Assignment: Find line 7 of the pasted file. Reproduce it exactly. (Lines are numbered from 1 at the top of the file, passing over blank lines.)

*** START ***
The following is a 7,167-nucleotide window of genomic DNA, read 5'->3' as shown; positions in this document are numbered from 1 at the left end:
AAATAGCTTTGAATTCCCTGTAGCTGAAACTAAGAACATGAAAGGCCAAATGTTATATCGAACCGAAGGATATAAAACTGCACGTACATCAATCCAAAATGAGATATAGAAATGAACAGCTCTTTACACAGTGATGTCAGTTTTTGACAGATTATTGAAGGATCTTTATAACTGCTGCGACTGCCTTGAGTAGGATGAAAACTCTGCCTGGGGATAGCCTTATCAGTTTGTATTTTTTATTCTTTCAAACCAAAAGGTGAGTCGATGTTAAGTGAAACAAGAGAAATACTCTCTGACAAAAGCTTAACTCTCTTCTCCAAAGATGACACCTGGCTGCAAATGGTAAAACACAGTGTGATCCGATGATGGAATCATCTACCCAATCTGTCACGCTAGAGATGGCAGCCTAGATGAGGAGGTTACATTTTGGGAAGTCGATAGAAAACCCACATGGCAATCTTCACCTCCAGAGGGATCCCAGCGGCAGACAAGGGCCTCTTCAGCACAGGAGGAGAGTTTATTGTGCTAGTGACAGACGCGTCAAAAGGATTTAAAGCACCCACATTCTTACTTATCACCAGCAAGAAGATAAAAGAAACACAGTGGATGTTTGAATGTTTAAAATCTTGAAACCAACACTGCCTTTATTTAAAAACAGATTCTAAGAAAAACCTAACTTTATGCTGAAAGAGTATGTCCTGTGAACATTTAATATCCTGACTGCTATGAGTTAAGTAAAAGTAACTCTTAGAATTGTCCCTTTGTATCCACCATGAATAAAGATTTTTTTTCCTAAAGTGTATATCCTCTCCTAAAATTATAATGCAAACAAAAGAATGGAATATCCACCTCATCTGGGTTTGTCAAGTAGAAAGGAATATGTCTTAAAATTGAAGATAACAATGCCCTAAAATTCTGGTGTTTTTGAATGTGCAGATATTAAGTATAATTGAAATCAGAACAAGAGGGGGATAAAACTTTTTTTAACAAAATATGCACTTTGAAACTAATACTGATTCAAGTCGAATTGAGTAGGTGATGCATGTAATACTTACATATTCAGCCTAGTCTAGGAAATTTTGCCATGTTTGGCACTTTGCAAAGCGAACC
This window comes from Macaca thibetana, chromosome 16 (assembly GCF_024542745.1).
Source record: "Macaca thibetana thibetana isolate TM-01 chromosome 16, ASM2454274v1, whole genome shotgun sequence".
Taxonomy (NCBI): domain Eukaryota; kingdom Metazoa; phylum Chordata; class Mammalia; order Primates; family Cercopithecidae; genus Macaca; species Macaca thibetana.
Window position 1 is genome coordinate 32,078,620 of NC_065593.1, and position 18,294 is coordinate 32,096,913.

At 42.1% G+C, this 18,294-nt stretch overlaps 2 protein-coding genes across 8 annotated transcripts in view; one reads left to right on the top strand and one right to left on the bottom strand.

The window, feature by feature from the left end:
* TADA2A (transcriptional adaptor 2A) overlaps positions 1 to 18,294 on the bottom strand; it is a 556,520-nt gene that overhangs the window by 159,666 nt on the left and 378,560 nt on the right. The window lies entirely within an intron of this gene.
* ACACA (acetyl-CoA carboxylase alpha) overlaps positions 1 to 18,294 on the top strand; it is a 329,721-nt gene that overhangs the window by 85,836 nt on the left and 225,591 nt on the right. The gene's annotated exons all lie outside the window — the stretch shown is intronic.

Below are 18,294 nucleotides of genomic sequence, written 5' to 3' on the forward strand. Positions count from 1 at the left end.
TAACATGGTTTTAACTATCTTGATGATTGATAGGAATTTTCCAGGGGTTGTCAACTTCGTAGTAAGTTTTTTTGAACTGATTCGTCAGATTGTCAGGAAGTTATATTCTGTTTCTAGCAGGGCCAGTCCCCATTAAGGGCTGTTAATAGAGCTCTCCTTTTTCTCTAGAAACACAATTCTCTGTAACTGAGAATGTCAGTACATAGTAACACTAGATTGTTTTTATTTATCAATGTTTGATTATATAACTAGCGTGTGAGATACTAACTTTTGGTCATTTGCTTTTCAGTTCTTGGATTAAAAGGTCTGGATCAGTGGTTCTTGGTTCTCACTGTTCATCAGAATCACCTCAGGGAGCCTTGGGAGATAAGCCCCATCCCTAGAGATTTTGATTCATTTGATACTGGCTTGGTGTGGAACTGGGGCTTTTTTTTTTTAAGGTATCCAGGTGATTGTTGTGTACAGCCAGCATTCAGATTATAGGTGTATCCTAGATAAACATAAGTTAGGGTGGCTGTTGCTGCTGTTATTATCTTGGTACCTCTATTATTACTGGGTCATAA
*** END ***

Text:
At 42.1% G+C, this 18,294-nt stretch overlaps 2 protein-coding genes across 8 annotated transcripts in view; one reads left to right on the top strand and one right to left on the bottom strand.